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Hoffmann, R. A wiki for the life sciences where authorship matters. Nature Genetics (2008)

Targeting expression of keratinocyte growth factor to keratinocytes elicits striking changes in epithelial differentiation in transgenic mice.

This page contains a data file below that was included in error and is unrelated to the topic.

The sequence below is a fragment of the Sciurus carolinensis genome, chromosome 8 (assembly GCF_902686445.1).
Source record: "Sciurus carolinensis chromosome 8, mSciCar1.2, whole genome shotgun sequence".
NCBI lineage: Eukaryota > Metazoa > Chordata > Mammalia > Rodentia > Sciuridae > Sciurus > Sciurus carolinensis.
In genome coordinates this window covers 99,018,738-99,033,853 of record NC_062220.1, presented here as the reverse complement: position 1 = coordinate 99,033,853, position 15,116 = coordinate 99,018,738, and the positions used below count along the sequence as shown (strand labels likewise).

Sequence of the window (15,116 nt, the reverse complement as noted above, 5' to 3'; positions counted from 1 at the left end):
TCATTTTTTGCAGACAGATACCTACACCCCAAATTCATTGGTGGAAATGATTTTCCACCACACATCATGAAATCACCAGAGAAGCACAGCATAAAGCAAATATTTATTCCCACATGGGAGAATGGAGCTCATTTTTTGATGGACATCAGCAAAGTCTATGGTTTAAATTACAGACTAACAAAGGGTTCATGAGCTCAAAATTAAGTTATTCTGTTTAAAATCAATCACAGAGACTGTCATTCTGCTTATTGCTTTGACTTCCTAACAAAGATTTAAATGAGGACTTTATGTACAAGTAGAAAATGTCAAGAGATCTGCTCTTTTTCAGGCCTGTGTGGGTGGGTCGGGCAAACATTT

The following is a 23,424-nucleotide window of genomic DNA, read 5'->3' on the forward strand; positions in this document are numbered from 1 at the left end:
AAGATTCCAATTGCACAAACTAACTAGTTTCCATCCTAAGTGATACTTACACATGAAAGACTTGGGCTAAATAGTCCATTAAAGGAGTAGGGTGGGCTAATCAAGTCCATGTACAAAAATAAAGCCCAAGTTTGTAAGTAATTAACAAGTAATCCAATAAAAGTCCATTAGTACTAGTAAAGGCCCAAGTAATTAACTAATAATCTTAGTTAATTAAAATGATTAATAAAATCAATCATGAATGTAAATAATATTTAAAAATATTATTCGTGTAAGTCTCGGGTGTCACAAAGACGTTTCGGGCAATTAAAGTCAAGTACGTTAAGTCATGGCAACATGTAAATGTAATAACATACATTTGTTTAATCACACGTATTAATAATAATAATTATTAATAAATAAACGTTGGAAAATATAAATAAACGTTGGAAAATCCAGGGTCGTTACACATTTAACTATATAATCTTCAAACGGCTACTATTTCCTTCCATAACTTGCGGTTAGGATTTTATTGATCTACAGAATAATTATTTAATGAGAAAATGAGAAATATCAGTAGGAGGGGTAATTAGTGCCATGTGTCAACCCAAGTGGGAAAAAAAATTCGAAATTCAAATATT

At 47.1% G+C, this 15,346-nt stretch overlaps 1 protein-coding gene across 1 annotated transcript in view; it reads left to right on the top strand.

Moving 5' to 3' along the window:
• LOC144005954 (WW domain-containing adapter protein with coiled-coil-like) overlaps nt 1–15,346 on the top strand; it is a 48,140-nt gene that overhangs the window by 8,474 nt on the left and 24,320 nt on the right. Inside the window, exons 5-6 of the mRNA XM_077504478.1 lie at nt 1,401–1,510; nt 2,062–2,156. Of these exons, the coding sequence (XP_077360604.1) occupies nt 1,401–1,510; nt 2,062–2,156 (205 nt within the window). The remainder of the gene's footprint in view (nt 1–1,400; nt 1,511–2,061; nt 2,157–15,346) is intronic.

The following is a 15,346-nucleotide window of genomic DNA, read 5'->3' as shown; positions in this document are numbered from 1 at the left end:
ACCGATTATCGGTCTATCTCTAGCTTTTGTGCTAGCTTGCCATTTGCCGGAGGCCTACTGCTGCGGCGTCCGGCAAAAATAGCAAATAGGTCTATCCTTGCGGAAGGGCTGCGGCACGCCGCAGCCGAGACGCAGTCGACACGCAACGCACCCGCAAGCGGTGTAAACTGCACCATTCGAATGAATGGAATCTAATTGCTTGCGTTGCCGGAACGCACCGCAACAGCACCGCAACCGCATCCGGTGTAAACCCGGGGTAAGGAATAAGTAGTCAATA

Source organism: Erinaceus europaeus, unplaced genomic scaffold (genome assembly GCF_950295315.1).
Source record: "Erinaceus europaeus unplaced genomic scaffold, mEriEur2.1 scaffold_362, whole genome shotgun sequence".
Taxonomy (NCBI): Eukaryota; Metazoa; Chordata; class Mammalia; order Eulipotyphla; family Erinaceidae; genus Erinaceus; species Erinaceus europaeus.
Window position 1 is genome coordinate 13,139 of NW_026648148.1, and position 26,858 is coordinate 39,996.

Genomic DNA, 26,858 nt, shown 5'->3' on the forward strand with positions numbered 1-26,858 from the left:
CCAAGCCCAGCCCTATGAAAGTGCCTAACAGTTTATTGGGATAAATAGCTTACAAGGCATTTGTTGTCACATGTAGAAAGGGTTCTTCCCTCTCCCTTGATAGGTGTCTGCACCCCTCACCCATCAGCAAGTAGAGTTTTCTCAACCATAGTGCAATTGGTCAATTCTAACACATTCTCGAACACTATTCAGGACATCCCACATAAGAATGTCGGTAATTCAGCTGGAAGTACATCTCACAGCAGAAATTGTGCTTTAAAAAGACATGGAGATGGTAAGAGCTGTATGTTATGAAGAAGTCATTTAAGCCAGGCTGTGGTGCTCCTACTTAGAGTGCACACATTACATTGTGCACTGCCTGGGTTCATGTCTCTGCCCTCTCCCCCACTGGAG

Keratinocyte growth factor (KGF) is a member of the fibroblast growth factor (FGF) family. Synthesized by cells of the dermal component of skin, KGF's potent mitogenic activity is on the epidermal component, which harbors the receptors for this factor. To explore the possible role of KGF in mesenchymal-epithelial interactions in skin, we used a human keratin 14 promoter to target expression of human KGF cDNA to the stratified squamous epithelia of transgenic mice. Mice expressing KGF in their epidermis typically appeared frail and weak, and often had grossly wrinkled skin. These mice exhibited a gross increase in epidermal thickness accompanied by alterations in epidermal growth and differentiation. Most remarkably, animals displayed several striking and unexpected changes, including a marked suppression of hair follicle morphogenesis and suppression of adipogenesis. With age, some animals developed gross transformations in the tongue epithelium and in epidermis. In addition, they exhibited elevated salivation and their salivary glands showed signs of altered differentiation. Collectively, our findings provide new and important insights into the roles of KGF, implicating this potent growth factor in eliciting global effects not only on growth, but also on development and differentiation, of skin and other tissues. In particular, KGF seems to interfere with signalling of some mesenchymal-epithelial interactions.[1]


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